Sharon Lee De La Cruz’s conversational narratorial style immediately welcomes the reader into her graphic memoir I’m a Wild Seed, an examination of her identity as a queer BIPOC published by Street Noise Books. Taking as the foundation for her visual essay the belief that only when “Black trans women are safe” can she truly be free, De La Cruz begins her exploration of both self and the environment that shapes it, and how she deconstructed the oppressive factors that had defined her and led to her late understanding of her queerness.
Broken down into a number of shorter chapters dealing with key moments in this journey, I’m a Wild Seed is illustrated with a sparky and animated style. Using a series of metaphors and visual analogies to make key points, De La Cruz’s cartooning is not overly sophisticated but that, in turn, is exactly why it has such a relatable and communicative energy. That is something that is particularly noticeable in terms of visual characterisation where so much is conveyed emotionally in expression or through body language.
De La Cruz takes us back initially to her childhood (the chapter title ‘Xena’ may give the reader an inkling of the experiences depicted therein) and how her queerness was repressed from an early age by the pressures to conform to binary gender constructs. There are sidesteps into queer history and an examination of the concept of safe spaces and what they mean to the individual before De La Cruz reflects on race and intersectionality, and the navigation of multiple marginalised identities.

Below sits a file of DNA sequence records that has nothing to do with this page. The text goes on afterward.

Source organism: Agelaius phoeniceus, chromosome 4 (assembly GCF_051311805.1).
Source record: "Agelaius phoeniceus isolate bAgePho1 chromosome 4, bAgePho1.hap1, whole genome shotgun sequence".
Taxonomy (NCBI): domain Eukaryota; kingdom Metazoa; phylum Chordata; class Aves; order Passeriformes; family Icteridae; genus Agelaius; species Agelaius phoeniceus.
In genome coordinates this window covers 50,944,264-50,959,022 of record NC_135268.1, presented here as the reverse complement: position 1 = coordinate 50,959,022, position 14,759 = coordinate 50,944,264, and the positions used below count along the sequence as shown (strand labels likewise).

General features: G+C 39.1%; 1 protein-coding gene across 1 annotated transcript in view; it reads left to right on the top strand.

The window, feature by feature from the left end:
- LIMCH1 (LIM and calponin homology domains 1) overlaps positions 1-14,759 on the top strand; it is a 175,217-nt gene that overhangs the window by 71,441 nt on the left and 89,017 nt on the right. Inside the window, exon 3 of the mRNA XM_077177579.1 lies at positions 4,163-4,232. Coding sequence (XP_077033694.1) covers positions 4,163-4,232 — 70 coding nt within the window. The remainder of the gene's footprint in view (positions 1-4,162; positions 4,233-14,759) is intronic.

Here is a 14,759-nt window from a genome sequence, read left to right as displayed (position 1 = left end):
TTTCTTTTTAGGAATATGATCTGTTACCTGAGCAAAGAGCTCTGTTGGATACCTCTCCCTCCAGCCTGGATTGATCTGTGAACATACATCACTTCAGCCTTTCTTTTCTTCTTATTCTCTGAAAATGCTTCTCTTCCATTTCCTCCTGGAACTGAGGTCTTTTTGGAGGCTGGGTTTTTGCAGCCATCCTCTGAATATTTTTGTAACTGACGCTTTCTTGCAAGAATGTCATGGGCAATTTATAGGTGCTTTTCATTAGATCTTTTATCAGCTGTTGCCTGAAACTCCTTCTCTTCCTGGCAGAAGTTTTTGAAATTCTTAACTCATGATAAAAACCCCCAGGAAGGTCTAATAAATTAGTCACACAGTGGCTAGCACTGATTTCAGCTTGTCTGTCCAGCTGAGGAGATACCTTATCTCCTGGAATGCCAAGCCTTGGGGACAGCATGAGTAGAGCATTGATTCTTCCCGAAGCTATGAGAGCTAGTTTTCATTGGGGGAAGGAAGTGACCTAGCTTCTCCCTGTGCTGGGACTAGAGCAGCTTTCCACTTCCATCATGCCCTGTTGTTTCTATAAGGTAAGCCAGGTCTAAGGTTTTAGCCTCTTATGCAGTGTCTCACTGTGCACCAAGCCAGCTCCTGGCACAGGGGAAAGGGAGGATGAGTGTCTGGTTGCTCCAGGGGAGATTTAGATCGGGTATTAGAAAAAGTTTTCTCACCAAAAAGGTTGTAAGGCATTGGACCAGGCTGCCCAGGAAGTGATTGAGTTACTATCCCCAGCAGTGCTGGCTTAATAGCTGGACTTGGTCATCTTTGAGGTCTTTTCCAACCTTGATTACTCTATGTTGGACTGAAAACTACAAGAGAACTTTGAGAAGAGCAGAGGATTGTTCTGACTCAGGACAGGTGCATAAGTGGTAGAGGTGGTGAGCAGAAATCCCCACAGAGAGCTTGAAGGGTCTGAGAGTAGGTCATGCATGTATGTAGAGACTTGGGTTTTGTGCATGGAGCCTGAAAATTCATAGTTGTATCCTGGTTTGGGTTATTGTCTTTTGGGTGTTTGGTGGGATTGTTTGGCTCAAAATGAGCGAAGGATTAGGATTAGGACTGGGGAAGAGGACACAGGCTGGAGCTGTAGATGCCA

What De La Cruz communicates so well here is how she essentially had to deconstruct and then reconstruct her own identity; to decolonise her gender and sexuality. While often witty in delivery I’m a Wild Seed is also a very sobering read – her struggles with “coming into her Blackness”, and the internal subjugation of her queerness and the consequences that followed for example. Nevertheless, we leave the book feeling grateful that ahe has let us into her world and her experiences, and for the insights she has left us to ruminate on. That a key chapter is titled simply ‘Uneventful Coming Out Story’ is indicative of how open and candid a graphic memoir this is.
I’m a Wild Seed is yet another worthy addition to the Street Noise Books catalogue not just for those who will see echoes of their own lives in De La Cruz’s story but also for those of us who need to engage with the lived experiences of others to challenge our own unconscious acceptance of oppressive societal structures and examine our own privilege. It’s also a vibrantly expressive debut work from a creative voice we can only look forward to hearing much more from in the near future.
Sharon Lee De La Cruz (W/A) • Street Noise Books
Review by Andy Oliver